disturbance, grow
into a tropical
depression when
winds exceed 20
knots, become a
tropical storm
when winds
exceed 35 knots,
and finally then
qualify as a
hurricane when
winds exceed 64
knots.
Figure 16.6
Hurricane Movement
Global patterns of
tropical cyclone
formation and
movement have
been recorded on
this figure, which
notes regional names
for these systems.
Figure 16.7
Travel speeds for the
hurricane my range
from 10 to 50 knots,
but they may also
stall over a region
and cause
destructive flooding.
Erratic Paths of Hurricanes
Figure 16.8
Historical charts of hurricane location may reveal
erratic, and hard to predict, patterns of movement.
As this figure shows, hurricanes may occasionally
double back.
Further, when removed from the ocean and without a
moisture source to supply energy, they may still
continue an inland journey.
In the North Atlantic, on average 3 storms per year
move inland and bring damaging winds and rain.
North Atlantic Hurricanes
Composite infrared
imagery of
Hurricane Georges
reveals the pattern
of a seasonal threat
for Central and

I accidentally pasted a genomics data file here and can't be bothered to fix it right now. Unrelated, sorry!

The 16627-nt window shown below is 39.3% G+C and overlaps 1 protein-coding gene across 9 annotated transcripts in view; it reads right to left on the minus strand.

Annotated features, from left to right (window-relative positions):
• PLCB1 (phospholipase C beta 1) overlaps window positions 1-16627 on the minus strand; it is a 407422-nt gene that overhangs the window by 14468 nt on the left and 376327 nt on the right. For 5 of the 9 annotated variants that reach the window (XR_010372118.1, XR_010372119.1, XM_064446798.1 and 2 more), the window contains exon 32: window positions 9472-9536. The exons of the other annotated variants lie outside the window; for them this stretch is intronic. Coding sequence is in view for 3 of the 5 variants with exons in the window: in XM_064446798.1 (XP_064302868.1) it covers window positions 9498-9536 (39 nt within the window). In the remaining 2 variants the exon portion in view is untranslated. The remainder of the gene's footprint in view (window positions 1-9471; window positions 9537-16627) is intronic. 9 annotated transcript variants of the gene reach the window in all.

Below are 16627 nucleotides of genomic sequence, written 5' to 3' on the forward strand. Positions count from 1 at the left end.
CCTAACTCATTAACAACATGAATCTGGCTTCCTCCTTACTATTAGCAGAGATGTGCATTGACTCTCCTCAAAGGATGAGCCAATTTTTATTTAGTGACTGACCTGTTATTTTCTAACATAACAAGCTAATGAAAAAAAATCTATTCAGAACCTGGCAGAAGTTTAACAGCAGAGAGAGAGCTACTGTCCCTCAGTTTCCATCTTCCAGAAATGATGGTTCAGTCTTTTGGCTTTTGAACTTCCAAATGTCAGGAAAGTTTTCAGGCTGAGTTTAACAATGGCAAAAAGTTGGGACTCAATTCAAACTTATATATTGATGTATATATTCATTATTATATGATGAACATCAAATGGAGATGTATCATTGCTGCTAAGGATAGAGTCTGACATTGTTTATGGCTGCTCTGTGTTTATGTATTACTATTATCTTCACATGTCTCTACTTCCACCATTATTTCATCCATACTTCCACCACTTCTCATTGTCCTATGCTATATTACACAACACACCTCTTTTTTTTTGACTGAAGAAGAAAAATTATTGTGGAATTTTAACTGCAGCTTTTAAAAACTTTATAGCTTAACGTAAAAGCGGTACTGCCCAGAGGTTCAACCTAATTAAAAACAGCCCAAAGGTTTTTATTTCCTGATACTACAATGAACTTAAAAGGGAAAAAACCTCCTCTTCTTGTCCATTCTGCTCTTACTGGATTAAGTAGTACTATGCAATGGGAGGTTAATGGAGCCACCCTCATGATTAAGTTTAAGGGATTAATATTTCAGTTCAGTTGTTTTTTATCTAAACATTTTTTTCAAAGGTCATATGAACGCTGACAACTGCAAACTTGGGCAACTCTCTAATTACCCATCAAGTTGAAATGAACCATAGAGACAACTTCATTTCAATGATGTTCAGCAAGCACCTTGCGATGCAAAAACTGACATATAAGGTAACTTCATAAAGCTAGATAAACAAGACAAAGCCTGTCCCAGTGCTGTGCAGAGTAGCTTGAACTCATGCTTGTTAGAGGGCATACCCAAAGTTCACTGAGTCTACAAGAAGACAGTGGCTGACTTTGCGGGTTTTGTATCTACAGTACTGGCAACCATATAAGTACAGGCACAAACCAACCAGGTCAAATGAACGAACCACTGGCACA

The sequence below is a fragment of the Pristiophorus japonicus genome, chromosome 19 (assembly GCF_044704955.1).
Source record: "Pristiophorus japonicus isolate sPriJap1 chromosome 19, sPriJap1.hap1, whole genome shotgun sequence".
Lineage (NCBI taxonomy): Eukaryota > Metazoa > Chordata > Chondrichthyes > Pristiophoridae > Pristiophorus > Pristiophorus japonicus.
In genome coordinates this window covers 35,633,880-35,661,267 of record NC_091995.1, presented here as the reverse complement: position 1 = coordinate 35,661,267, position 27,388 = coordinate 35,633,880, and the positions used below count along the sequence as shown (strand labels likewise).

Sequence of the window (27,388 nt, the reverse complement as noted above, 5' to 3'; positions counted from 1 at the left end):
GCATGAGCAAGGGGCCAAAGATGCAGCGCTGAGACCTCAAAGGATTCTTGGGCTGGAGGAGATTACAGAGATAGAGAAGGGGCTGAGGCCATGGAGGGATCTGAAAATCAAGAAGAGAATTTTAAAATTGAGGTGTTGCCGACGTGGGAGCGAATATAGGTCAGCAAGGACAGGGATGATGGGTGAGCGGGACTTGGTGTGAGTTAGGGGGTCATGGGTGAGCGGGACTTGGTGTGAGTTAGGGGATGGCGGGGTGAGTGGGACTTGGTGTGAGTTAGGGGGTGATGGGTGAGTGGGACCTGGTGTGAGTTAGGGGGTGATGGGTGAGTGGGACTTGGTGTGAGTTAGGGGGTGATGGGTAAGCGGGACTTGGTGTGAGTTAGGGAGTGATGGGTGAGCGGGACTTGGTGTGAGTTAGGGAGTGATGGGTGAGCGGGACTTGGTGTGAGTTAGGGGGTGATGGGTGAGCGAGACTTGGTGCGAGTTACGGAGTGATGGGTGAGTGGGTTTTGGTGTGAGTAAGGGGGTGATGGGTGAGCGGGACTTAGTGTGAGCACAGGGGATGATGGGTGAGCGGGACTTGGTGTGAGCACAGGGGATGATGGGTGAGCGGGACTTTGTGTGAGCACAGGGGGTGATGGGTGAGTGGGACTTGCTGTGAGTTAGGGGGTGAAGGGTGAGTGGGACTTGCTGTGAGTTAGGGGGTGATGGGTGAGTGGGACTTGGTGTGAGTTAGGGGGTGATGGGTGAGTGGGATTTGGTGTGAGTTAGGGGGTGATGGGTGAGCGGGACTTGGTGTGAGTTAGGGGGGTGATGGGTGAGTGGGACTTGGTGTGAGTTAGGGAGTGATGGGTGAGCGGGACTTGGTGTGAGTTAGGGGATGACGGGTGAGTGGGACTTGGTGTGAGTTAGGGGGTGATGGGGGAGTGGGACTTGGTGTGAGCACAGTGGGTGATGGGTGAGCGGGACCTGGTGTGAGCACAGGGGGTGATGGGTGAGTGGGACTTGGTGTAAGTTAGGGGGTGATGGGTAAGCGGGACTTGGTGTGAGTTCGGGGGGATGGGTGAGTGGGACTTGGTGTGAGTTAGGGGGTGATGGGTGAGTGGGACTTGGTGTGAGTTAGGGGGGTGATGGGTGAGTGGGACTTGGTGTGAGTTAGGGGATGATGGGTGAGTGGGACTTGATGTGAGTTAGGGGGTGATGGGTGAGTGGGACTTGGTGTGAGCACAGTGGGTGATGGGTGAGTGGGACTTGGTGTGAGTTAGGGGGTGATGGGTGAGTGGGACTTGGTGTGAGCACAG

North America
coastlines.
Tropical cyclones at
the same latitude
survive longer in
the Atlantic than
Pacific Ocean
because of warmer
Atlantic Ocean
waters.
Figure 16.9
Hurricane Damage & Warning
Figure 16.11
Figure 16.10
Hurricanes have their highest wind speeds on the side where
storm pushing winds amplify cyclonic, or counterclockwise,
rotational winds. In coastal areas, flooding is aggravated by the
hurricane low pressure triggering higher tides and Ekman
transport piling up water.
Hurricane Watch & Warning
Figure 16.5A
The National Hurricane Center in Florida issues a hurricane watch 24 to
48 hours before a threatening storm arrives, and if it appears that the
storm will strike within 24 hours, a hurricane warning is issued.
While some consider the warning area too large, causing unneeded
evacuation, such evacuations have saved many lives.
Hurricane Hugo, with peak winds near 174 knots, caused tremendous
damage.
Hurricane Saffir-Simpson Winds
Figure 16.13A
Figure 16.14
In 1989 Hugo caused nearly $7 billion in damages in the U.S.,
killing 49 in the Caribbean and United States.
Current classification of hurricanes is based on their wind speed,